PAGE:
My kids are in a Christian school but my wife and I have at times considered both home schooling and public school for one or both of them, taking into account all the factors I mentioned plus the particular schools, teachers, principals and level of parental involvement possible. They've also attended public school for a half a day each week to use the gym, computer lab, library, etc. All that is to say that I'm open to the idea that some kids in some Christian families can best thrive in some public schools. It's your decision to make and it's not a simple one. Consider all the factors, with much prayer and consultation with godly friends, and don't let anyone (including yourself) lay a guilt trip on you for your eventual choice.

And relax. I know that's hard when your kids are young and you're trying so hard to do the right thing. But you will make mistakes along the way and most of those can be rectified if you're paying attention. If you try one sort of schooling and it starts going badly, it's no shame to re-evaluate and make some changes.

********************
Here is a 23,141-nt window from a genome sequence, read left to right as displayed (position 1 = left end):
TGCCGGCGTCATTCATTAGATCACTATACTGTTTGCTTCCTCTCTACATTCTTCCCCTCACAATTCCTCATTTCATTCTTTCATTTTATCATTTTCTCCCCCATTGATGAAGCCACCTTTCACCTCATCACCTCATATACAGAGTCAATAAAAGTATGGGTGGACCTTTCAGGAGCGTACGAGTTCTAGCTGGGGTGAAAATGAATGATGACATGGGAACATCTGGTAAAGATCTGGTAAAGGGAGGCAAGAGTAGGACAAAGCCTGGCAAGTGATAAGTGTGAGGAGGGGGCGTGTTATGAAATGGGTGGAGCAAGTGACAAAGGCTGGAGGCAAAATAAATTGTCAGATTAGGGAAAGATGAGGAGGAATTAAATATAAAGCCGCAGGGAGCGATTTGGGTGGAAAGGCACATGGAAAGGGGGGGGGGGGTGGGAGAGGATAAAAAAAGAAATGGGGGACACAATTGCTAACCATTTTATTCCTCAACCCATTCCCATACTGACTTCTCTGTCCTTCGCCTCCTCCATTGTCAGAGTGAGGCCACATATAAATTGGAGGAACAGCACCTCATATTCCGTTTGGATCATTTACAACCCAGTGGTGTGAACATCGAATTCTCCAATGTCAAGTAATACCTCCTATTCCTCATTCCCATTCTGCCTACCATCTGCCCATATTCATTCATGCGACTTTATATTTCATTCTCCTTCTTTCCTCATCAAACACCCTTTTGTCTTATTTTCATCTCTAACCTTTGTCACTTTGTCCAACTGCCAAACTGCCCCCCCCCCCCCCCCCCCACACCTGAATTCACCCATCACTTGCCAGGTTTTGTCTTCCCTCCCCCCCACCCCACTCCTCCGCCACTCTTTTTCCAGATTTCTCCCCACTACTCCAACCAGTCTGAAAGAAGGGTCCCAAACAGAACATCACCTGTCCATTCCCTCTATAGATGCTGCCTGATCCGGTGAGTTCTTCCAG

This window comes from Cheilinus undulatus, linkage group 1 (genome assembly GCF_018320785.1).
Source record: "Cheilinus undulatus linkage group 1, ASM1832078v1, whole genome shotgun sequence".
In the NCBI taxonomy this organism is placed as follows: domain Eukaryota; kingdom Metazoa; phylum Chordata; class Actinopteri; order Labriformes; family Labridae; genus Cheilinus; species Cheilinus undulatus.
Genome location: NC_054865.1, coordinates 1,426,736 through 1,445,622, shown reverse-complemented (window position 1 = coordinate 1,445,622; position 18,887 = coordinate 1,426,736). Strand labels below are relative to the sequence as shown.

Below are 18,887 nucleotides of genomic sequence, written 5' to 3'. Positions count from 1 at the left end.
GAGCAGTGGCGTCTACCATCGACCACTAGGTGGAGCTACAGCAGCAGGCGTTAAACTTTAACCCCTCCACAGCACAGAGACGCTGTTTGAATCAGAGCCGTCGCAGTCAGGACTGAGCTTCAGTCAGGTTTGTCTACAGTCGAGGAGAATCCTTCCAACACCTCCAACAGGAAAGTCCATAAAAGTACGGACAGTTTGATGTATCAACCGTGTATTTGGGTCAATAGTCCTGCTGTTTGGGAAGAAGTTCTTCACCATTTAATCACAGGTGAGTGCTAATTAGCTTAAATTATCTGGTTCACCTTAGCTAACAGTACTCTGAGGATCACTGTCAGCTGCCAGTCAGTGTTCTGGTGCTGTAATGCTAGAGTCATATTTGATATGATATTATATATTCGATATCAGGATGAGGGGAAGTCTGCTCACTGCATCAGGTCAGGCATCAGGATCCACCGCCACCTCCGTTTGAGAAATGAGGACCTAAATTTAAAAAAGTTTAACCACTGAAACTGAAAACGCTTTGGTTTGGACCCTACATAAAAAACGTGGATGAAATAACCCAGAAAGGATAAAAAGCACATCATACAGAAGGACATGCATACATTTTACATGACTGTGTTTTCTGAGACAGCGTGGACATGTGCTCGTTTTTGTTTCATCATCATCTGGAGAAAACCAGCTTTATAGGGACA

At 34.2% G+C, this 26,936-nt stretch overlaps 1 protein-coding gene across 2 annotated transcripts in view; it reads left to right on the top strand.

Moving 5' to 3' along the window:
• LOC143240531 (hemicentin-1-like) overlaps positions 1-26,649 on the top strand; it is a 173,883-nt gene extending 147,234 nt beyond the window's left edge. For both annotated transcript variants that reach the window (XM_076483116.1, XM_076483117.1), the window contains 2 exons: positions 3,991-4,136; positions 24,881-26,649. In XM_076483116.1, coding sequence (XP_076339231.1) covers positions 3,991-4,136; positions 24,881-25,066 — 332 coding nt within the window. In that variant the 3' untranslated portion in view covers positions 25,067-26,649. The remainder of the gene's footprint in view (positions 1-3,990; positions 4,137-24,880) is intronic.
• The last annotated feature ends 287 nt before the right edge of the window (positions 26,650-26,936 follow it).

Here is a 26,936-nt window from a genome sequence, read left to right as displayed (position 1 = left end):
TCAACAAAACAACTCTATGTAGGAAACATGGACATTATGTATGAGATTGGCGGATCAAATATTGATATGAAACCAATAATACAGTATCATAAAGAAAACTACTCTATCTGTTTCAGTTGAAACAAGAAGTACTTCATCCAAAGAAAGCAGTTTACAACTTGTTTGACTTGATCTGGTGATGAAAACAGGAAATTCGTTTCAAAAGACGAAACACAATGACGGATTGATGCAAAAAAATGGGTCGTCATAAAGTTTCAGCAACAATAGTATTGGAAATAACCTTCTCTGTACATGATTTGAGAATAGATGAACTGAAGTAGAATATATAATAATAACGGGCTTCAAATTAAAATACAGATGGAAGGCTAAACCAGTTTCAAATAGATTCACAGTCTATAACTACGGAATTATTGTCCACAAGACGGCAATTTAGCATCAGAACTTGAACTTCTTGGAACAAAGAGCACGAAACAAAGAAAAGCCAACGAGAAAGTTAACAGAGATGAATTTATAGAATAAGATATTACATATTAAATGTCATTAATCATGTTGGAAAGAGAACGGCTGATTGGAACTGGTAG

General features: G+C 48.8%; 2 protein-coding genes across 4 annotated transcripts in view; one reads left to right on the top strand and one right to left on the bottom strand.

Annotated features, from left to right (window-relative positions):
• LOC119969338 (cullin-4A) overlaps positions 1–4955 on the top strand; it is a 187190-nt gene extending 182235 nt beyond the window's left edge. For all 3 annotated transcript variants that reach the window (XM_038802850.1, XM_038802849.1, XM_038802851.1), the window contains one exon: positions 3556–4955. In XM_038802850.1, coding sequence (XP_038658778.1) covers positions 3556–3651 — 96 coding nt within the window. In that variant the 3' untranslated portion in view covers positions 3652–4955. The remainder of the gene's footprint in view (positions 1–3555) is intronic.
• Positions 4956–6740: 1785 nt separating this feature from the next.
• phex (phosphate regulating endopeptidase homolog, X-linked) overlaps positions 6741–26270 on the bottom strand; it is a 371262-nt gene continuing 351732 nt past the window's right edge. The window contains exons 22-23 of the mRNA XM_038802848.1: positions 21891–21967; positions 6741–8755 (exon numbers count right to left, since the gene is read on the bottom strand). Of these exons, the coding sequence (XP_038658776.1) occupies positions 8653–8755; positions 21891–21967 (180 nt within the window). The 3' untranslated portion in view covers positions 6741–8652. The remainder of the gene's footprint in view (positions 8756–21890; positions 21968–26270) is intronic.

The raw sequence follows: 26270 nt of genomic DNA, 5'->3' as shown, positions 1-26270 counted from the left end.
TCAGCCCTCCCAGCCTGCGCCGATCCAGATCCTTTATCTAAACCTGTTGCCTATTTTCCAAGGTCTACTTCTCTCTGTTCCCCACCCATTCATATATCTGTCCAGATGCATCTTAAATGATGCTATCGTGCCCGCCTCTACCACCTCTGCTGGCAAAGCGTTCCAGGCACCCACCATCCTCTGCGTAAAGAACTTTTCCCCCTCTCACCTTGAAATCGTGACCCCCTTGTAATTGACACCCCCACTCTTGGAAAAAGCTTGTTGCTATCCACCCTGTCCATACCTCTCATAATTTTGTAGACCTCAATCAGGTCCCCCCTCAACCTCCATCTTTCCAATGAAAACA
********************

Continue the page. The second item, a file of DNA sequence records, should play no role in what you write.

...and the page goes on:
O'GodHowGreatThouArt

Puritan Board Sophomore
At the end of the day, the only possibility of sin is through failure to be directly involved in their education through teaching, clarification, and correction. Whether you decide to send your children off to private school, public school, or home school, you are still responsible for their education at the end of the day and should take all steps necessary to be as active as possible in what your children are learning and are being taught.
 

sastark

Puritan Board Graduate
Is your church willing or able to help offset the cost of private school?